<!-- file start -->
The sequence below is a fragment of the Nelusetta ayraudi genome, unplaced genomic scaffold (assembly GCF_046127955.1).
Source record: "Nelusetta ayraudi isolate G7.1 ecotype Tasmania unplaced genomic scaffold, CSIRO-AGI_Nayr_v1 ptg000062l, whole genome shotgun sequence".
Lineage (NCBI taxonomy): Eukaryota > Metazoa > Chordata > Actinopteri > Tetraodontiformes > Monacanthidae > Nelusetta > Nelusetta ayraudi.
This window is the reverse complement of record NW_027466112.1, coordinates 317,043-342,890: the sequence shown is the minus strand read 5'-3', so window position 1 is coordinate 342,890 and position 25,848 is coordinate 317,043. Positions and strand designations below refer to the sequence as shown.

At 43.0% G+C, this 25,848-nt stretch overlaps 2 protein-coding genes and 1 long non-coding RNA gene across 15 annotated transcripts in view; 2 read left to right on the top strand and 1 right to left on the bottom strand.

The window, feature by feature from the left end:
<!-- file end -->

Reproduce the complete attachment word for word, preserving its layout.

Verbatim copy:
The sequence below is a fragment of the Nelusetta ayraudi genome, unplaced genomic scaffold (assembly GCF_046127955.1).
Source record: "Nelusetta ayraudi isolate G7.1 ecotype Tasmania unplaced genomic scaffold, CSIRO-AGI_Nayr_v1 ptg000062l, whole genome shotgun sequence".
Lineage (NCBI taxonomy): Eukaryota > Metazoa > Chordata > Actinopteri > Tetraodontiformes > Monacanthidae > Nelusetta > Nelusetta ayraudi.
This window is the reverse complement of record NW_027466112.1, coordinates 317,043-342,890: the sequence shown is the minus strand read 5'-3', so window position 1 is coordinate 342,890 and position 25,848 is coordinate 317,043. Positions and strand designations below refer to the sequence as shown.

At 43.0% G+C, this 25,848-nt stretch overlaps 2 protein-coding genes and 1 long non-coding RNA gene across 15 annotated transcripts in view; 2 read left to right on the top strand and 1 right to left on the bottom strand.

The window, feature by feature from the left end: